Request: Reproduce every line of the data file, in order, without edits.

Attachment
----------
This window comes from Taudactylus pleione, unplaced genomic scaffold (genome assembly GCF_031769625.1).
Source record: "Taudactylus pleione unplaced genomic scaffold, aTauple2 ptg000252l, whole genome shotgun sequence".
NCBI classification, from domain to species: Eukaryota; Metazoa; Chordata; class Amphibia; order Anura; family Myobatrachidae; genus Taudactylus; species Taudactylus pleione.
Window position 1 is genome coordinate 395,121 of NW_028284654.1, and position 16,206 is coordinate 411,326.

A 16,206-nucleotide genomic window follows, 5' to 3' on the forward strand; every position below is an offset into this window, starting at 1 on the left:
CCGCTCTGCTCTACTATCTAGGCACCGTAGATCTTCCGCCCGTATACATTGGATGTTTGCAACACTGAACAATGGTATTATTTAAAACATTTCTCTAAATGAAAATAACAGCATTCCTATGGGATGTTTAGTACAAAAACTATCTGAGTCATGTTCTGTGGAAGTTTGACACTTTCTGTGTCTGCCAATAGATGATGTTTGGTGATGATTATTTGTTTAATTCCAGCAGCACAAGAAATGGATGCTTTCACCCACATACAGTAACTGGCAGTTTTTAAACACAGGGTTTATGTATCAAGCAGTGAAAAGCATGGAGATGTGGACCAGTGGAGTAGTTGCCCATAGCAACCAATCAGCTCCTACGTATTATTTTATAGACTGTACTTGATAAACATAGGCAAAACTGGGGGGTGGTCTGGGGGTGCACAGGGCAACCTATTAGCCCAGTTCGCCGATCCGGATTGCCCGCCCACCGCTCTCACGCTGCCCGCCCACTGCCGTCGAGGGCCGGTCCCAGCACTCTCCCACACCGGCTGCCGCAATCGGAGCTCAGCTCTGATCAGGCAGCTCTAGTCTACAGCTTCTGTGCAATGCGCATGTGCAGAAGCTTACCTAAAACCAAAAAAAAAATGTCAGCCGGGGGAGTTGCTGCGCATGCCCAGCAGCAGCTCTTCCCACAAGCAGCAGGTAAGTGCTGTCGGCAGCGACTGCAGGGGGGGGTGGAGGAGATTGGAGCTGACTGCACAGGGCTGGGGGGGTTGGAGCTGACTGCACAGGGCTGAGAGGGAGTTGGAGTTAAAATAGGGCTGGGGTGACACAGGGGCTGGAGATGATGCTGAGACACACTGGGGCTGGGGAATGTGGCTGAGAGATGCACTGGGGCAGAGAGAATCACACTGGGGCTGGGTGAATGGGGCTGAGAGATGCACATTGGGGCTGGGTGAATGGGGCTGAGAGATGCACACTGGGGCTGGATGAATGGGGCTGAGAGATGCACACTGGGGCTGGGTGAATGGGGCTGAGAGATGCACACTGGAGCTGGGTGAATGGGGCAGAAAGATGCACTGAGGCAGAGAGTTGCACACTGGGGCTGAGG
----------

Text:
This window comes from Taudactylus pleione, unplaced genomic scaffold (genome assembly GCF_031769625.1).
Source record: "Taudactylus pleione unplaced genomic scaffold, aTauple2 ptg000252l, whole genome shotgun sequence".
NCBI classification, from domain to species: Eukaryota; Metazoa; Chordata; class Amphibia; order Anura; family Myobatrachidae; genus Taudactylus; species Taudactylus pleione.
Window position 1 is genome coordinate 395,121 of NW_028284654.1, and position 16,206 is coordinate 411,326.

A 16,206-nucleotide genomic window follows, 5' to 3' on the forward strand; every position below is an offset into this window, starting at 1 on the left:
CCGCTCTGCTCTACTATCTAGGCACCGTAGATCTTCCGCCCGTATACATTGGATGTTTGCAACACTGAACAATGGTATTATTTAAAACATTTCTCTAAATGAAAATAACAGCATTCCTATGGGATGTTTAGTACAAAAACTATCTGAGTCATGTTCTGTGGAAGTTTGACACTTTCTGTGTCTGCCAATAGATGATGTTTGGTGATGATTATTTGTTTAATTCCAGCAGCACAAGAAATGGATGCTTTCACCCACATACAGTAACTGGCAGTTTTTAAACACAGGGTTTATGTATCAAGCAGTGAAAAGCATGGAGATGTGGACCAGTGGAGTAGTTGCCCATAGCAACCAATCAGCTCCTACGTATTATTTTATAGACTGTACTTGATAAACATAGGCAAAACTGGGGGGTGGTCTGGGGGTGCACAGGGCAACCTATTAGCCCAGTTCGCCGATCCGGATTGCCCGCCCACCGCTCTCACGCTGCCCGCCCACTGCCGTCGAGGGCCGGTCCCAGCACTCTCCCACACCGGCTGCCGCAATCGGAGCTCAGCTCTGATCAGGCAGCTCTAGTCTACAGCTTCTGTGCAATGCGCATGTGCAGAAGCTTACCTAAAACCAAAAAAAAAATGTCAGCCGGGGGAGTTGCTGCGCATGCCCAGCAGCAGCTCTTCCCACAAGCAGCAGGTAAGTGCTGTCGGCAGCGACTGCAGGGGGGGGTGGAGGAGATTGGAGCTGACTGCACAGGGCTGGGGGGGTTGGAGCTGACTGCACAGGGCTGAGAGGGAGTTGGAGTTAAAATAGGGCTGGGGTGACACAGGGGCTGGAGATGATGCTGAGACACACTGGGGCTGGGGAATGTGGCTGAGAGATGCACTGGGGCAGAGAGAATCACACTGGGGCTGGGTGAATGGGGCTGAGAGATGCACATTGGGGCTGGGTGAATGGGGCTGAGAGATGCACACTGGGGCTGGATGAATGGGGCTGAGAGATGCACACTGGGGCTGGGTGAATGGGGCTGAGAGATGCACACTGGAGCTGGGTGAATGGGGCAGAAAGATGCACTGAGGCAGAGAGTTGCACACTGGGGCTGAGG